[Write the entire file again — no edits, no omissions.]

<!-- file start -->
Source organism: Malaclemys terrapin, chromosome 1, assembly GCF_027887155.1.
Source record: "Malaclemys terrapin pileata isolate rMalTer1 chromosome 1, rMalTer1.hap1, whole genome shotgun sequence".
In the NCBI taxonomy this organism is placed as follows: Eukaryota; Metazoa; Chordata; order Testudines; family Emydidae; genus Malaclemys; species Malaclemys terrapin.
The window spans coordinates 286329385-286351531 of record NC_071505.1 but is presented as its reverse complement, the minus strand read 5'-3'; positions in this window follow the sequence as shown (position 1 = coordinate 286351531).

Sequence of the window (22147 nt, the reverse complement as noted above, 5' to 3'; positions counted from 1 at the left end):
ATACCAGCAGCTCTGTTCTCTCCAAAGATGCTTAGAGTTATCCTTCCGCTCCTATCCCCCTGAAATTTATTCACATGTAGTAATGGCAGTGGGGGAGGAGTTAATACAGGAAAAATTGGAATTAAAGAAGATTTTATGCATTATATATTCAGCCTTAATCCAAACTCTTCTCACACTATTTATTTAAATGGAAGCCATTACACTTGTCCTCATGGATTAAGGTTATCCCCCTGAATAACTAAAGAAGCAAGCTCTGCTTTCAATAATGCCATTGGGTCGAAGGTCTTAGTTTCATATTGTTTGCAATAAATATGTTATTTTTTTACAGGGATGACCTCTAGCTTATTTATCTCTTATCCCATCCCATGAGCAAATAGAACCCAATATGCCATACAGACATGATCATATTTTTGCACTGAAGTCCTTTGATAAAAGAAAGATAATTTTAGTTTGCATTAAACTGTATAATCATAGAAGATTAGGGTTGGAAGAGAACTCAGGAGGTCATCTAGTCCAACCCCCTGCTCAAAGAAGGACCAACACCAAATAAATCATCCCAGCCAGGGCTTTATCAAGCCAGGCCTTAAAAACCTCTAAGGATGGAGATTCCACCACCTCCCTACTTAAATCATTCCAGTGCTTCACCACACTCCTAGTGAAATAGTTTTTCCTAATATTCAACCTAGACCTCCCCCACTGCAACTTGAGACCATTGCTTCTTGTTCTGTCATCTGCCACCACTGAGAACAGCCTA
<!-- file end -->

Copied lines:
Source organism: Malaclemys terrapin, chromosome 1, assembly GCF_027887155.1.
Source record: "Malaclemys terrapin pileata isolate rMalTer1 chromosome 1, rMalTer1.hap1, whole genome shotgun sequence".
In the NCBI taxonomy this organism is placed as follows: Eukaryota; Metazoa; Chordata; order Testudines; family Emydidae; genus Malaclemys; species Malaclemys terrapin.
The window spans coordinates 286329385-286351531 of record NC_071505.1 but is presented as its reverse complement, the minus strand read 5'-3'; positions in this window follow the sequence as shown (position 1 = coordinate 286351531).

Sequence of the window (22147 nt, the reverse complement as noted above, 5' to 3'; positions counted from 1 at the left end):
ATACCAGCAGCTCTGTTCTCTCCAAAGATGCTTAGAGTTATCCTTCCGCTCCTATCCCCCTGAAATTTATTCACATGTAGTAATGGCAGTGGGGGAGGAGTTAATACAGGAAAAATTGGAATTAAAGAAGATTTTATGCATTATATATTCAGCCTTAATCCAAACTCTTCTCACACTATTTATTTAAATGGAAGCCATTACACTTGTCCTCATGGATTAAGGTTATCCCCCTGAATAACTAAAGAAGCAAGCTCTGCTTTCAATAATGCCATTGGGTCGAAGGTCTTAGTTTCATATTGTTTGCAATAAATATGTTATTTTTTTACAGGGATGACCTCTAGCTTATTTATCTCTTATCCCATCCCATGAGCAAATAGAACCCAATATGCCATACAGACATGATCATATTTTTGCACTGAAGTCCTTTGATAAAAGAAAGATAATTTTAGTTTGCATTAAACTGTATAATCATAGAAGATTAGGGTTGGAAGAGAACTCAGGAGGTCATCTAGTCCAACCCCCTGCTCAAAGAAGGACCAACACCAAATAAATCATCCCAGCCAGGGCTTTATCAAGCCAGGCCTTAAAAACCTCTAAGGATGGAGATTCCACCACCTCCCTACTTAAATCATTCCAGTGCTTCACCACACTCCTAGTGAAATAGTTTTTCCTAATATTCAACCTAGACCTCCCCCACTGCAACTTGAGACCATTGCTTCTTGTTCTGTCATCTGCCACCACTGAGAACAGCCTA